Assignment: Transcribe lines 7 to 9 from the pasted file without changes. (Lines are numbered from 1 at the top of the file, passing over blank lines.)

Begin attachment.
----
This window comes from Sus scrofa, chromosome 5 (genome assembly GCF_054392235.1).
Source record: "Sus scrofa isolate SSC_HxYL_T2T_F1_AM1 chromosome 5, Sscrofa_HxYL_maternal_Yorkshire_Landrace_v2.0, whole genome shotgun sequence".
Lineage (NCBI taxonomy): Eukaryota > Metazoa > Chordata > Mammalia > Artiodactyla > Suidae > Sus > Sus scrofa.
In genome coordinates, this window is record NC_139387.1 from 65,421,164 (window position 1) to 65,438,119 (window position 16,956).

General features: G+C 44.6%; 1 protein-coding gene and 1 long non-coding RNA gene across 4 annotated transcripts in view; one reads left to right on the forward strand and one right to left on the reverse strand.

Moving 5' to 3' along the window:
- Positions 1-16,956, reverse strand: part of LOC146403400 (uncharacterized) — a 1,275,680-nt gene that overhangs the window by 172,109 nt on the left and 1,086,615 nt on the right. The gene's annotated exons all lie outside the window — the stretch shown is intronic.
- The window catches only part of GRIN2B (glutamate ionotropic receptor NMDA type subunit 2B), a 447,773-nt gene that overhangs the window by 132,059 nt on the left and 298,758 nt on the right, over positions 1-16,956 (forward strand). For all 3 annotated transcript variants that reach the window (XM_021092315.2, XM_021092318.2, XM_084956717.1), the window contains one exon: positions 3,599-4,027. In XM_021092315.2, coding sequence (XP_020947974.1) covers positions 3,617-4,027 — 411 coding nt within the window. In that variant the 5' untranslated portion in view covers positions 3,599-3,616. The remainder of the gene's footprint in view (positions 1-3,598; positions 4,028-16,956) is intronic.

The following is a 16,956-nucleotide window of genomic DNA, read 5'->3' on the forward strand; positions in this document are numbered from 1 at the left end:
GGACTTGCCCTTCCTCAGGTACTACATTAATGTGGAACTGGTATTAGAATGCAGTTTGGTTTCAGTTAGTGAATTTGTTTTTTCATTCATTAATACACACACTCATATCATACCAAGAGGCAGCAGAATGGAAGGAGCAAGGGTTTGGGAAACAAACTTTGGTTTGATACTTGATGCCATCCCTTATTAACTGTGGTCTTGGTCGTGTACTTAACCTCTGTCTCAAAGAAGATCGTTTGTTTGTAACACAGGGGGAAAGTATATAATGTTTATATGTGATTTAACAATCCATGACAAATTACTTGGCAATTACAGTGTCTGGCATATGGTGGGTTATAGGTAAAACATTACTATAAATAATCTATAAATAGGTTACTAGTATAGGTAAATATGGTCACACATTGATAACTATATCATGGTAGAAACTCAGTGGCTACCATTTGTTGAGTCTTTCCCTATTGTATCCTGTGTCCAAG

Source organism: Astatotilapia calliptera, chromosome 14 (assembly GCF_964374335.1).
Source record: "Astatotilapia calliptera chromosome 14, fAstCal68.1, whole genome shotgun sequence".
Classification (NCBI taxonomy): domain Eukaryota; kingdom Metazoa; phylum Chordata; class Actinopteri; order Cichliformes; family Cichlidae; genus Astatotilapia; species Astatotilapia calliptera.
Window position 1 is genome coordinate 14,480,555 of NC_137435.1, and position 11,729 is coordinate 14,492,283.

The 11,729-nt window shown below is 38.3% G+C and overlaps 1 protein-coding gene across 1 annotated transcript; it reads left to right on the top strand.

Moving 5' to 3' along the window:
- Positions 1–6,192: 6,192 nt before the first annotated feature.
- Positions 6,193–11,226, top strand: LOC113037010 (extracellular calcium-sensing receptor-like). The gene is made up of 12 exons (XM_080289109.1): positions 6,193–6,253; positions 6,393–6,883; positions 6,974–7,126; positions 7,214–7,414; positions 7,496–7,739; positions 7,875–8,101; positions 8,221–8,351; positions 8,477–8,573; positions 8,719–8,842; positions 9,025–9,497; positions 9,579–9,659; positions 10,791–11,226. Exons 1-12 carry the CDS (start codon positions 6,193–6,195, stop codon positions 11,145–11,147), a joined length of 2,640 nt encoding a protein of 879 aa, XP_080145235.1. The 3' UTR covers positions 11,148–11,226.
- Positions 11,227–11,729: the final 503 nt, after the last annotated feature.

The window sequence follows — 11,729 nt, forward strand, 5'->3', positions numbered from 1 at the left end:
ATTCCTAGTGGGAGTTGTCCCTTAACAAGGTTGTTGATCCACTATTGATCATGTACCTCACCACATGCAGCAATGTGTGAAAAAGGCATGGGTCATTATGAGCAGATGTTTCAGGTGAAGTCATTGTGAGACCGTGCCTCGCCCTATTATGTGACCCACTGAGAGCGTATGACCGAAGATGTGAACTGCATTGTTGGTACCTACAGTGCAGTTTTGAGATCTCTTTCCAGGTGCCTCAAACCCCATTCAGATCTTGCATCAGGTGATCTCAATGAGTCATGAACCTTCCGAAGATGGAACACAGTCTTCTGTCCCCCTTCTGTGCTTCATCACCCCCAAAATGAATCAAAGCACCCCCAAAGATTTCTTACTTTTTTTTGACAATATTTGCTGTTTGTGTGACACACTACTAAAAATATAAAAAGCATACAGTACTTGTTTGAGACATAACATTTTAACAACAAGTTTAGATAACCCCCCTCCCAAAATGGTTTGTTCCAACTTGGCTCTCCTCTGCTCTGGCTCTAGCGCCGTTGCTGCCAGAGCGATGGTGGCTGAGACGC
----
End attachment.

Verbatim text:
- Positions 1-16,956, reverse strand: part of LOC146403400 (uncharacterized) — a 1,275,680-nt gene that overhangs the window by 172,109 nt on the left and 1,086,615 nt on the right. The gene's annotated exons all lie outside the window — the stretch shown is intronic.
- The window catches only part of GRIN2B (glutamate ionotropic receptor NMDA type subunit 2B), a 447,773-nt gene that overhangs the window by 132,059 nt on the left and 298,758 nt on the right, over positions 1-16,956 (forward strand). For all 3 annotated transcript variants that reach the window (XM_021092315.2, XM_021092318.2, XM_084956717.1), the window contains one exon: positions 3,599-4,027. In XM_021092315.2, coding sequence (XP_020947974.1) covers positions 3,617-4,027 — 411 coding nt within the window. In that variant the 5' untranslated portion in view covers positions 3,599-3,616. The remainder of the gene's footprint in view (positions 1-3,598; positions 4,028-16,956) is intronic.

The following is a 16,956-nucleotide window of genomic DNA, read 5'->3' on the forward strand; positions in this document are numbered from 1 at the left end: